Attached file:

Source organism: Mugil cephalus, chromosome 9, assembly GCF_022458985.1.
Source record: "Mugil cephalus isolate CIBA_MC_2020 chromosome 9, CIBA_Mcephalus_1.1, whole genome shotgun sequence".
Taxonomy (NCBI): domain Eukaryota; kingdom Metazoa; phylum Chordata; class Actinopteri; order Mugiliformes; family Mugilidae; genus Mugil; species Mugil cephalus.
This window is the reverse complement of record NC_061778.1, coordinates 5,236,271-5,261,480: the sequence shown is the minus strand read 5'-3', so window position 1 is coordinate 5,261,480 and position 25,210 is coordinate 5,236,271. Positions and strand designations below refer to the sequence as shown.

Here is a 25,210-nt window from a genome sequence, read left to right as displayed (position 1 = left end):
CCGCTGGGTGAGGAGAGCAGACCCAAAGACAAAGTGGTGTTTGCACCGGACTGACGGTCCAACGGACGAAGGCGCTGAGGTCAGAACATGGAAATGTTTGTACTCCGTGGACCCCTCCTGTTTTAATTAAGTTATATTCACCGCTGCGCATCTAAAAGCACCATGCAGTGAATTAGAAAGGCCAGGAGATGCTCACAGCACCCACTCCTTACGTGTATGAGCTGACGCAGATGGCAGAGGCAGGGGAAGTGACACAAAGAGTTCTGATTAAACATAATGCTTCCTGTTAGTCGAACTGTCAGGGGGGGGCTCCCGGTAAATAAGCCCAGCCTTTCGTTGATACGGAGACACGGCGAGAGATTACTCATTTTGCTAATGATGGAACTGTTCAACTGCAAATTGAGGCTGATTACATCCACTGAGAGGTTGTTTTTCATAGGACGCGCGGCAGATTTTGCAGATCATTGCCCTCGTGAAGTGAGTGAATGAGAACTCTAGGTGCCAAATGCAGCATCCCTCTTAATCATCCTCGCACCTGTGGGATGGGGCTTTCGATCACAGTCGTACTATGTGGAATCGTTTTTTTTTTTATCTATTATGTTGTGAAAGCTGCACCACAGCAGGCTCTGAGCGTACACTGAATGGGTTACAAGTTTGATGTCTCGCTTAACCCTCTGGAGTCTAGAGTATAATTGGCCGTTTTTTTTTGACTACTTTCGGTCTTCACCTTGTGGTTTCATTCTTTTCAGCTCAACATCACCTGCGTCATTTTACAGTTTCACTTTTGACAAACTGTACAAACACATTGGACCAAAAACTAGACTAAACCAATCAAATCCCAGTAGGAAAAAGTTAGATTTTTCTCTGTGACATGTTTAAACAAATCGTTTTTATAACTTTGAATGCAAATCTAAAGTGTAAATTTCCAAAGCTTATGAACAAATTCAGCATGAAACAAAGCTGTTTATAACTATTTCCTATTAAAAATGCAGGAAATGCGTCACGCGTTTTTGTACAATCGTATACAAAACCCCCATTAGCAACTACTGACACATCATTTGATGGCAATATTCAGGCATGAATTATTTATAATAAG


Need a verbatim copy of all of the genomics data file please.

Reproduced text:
Source organism: Mugil cephalus, chromosome 9, assembly GCF_022458985.1.
Source record: "Mugil cephalus isolate CIBA_MC_2020 chromosome 9, CIBA_Mcephalus_1.1, whole genome shotgun sequence".
Taxonomy (NCBI): domain Eukaryota; kingdom Metazoa; phylum Chordata; class Actinopteri; order Mugiliformes; family Mugilidae; genus Mugil; species Mugil cephalus.
This window is the reverse complement of record NC_061778.1, coordinates 5,236,271-5,261,480: the sequence shown is the minus strand read 5'-3', so window position 1 is coordinate 5,261,480 and position 25,210 is coordinate 5,236,271. Positions and strand designations below refer to the sequence as shown.

Here is a 25,210-nt window from a genome sequence, read left to right as displayed (position 1 = left end):
CCGCTGGGTGAGGAGAGCAGACCCAAAGACAAAGTGGTGTTTGCACCGGACTGACGGTCCAACGGACGAAGGCGCTGAGGTCAGAACATGGAAATGTTTGTACTCCGTGGACCCCTCCTGTTTTAATTAAGTTATATTCACCGCTGCGCATCTAAAAGCACCATGCAGTGAATTAGAAAGGCCAGGAGATGCTCACAGCACCCACTCCTTACGTGTATGAGCTGACGCAGATGGCAGAGGCAGGGGAAGTGACACAAAGAGTTCTGATTAAACATAATGCTTCCTGTTAGTCGAACTGTCAGGGGGGGGCTCCCGGTAAATAAGCCCAGCCTTTCGTTGATACGGAGACACGGCGAGAGATTACTCATTTTGCTAATGATGGAACTGTTCAACTGCAAATTGAGGCTGATTACATCCACTGAGAGGTTGTTTTTCATAGGACGCGCGGCAGATTTTGCAGATCATTGCCCTCGTGAAGTGAGTGAATGAGAACTCTAGGTGCCAAATGCAGCATCCCTCTTAATCATCCTCGCACCTGTGGGATGGGGCTTTCGATCACAGTCGTACTATGTGGAATCGTTTTTTTTTTTATCTATTATGTTGTGAAAGCTGCACCACAGCAGGCTCTGAGCGTACACTGAATGGGTTACAAGTTTGATGTCTCGCTTAACCCTCTGGAGTCTAGAGTATAATTGGCCGTTTTTTTTTGACTACTTTCGGTCTTCACCTTGTGGTTTCATTCTTTTCAGCTCAACATCACCTGCGTCATTTTACAGTTTCACTTTTGACAAACTGTACAAACACATTGGACCAAAAACTAGACTAAACCAATCAAATCCCAGTAGGAAAAAGTTAGATTTTTCTCTGTGACATGTTTAAACAAATCGTTTTTATAACTTTGAATGCAAATCTAAAGTGTAAATTTCCAAAGCTTATGAACAAATTCAGCATGAAACAAAGCTGTTTATAACTATTTCCTATTAAAAATGCAGGAAATGCGTCACGCGTTTTTGTACAATCGTATACAAAACCCCCATTAGCAACTACTGACACATCATTTGATGGCAATATTCAGGCATGAATTATTTATAATAAG